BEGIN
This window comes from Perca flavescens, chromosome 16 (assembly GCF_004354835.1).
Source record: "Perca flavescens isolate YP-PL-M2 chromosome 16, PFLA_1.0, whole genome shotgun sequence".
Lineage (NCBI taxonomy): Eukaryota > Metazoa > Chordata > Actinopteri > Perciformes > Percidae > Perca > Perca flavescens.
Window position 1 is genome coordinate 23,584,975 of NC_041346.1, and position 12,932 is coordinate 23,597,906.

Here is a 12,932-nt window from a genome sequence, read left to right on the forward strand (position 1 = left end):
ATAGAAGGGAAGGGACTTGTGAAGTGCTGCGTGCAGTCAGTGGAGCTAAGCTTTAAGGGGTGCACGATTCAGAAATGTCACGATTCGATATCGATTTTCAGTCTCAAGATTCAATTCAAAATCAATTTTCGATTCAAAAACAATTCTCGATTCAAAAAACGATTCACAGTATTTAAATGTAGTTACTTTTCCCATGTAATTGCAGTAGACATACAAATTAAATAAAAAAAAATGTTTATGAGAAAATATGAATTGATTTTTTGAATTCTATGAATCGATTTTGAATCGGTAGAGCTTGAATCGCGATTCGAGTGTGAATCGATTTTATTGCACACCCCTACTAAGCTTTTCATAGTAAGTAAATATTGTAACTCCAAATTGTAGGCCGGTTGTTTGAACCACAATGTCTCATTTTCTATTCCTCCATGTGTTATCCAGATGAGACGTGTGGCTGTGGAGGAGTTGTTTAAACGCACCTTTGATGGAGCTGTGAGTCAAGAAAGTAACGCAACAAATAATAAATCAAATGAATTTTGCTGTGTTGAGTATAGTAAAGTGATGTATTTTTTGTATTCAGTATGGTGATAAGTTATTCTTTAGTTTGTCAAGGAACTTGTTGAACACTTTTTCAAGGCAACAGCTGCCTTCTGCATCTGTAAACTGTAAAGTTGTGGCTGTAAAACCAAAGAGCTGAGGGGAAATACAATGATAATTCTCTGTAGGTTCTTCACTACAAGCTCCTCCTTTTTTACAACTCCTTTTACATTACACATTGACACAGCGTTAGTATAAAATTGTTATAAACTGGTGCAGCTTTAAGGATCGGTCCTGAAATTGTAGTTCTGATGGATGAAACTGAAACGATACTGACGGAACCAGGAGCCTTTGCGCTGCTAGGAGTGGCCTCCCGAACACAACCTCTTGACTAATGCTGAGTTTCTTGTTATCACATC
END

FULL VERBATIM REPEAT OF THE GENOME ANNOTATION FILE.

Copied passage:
This window comes from Perca flavescens, chromosome 16 (assembly GCF_004354835.1).
Source record: "Perca flavescens isolate YP-PL-M2 chromosome 16, PFLA_1.0, whole genome shotgun sequence".
Lineage (NCBI taxonomy): Eukaryota > Metazoa > Chordata > Actinopteri > Perciformes > Percidae > Perca > Perca flavescens.
Window position 1 is genome coordinate 23,584,975 of NC_041346.1, and position 12,932 is coordinate 23,597,906.

Here is a 12,932-nt window from a genome sequence, read left to right on the forward strand (position 1 = left end):
ATAGAAGGGAAGGGACTTGTGAAGTGCTGCGTGCAGTCAGTGGAGCTAAGCTTTAAGGGGTGCACGATTCAGAAATGTCACGATTCGATATCGATTTTCAGTCTCAAGATTCAATTCAAAATCAATTTTCGATTCAAAAACAATTCTCGATTCAAAAAACGATTCACAGTATTTAAATGTAGTTACTTTTCCCATGTAATTGCAGTAGACATACAAATTAAATAAAAAAAAATGTTTATGAGAAAATATGAATTGATTTTTTGAATTCTATGAATCGATTTTGAATCGGTAGAGCTTGAATCGCGATTCGAGTGTGAATCGATTTTATTGCACACCCCTACTAAGCTTTTCATAGTAAGTAAATATTGTAACTCCAAATTGTAGGCCGGTTGTTTGAACCACAATGTCTCATTTTCTATTCCTCCATGTGTTATCCAGATGAGACGTGTGGCTGTGGAGGAGTTGTTTAAACGCACCTTTGATGGAGCTGTGAGTCAAGAAAGTAACGCAACAAATAATAAATCAAATGAATTTTGCTGTGTTGAGTATAGTAAAGTGATGTATTTTTTGTATTCAGTATGGTGATAAGTTATTCTTTAGTTTGTCAAGGAACTTGTTGAACACTTTTTCAAGGCAACAGCTGCCTTCTGCATCTGTAAACTGTAAAGTTGTGGCTGTAAAACCAAAGAGCTGAGGGGAAATACAATGATAATTCTCTGTAGGTTCTTCACTACAAGCTCCTCCTTTTTTACAACTCCTTTTACATTACACATTGACACAGCGTTAGTATAAAATTGTTATAAACTGGTGCAGCTTTAAGGATCGGTCCTGAAATTGTAGTTCTGATGGATGAAACTGAAACGATACTGACGGAACCAGGAGCCTTTGCGCTGCTAGGAGTGGCCTCCCGAACACAACCTCTTGACTAATGCTGAGTTTCTTGTTATCACATC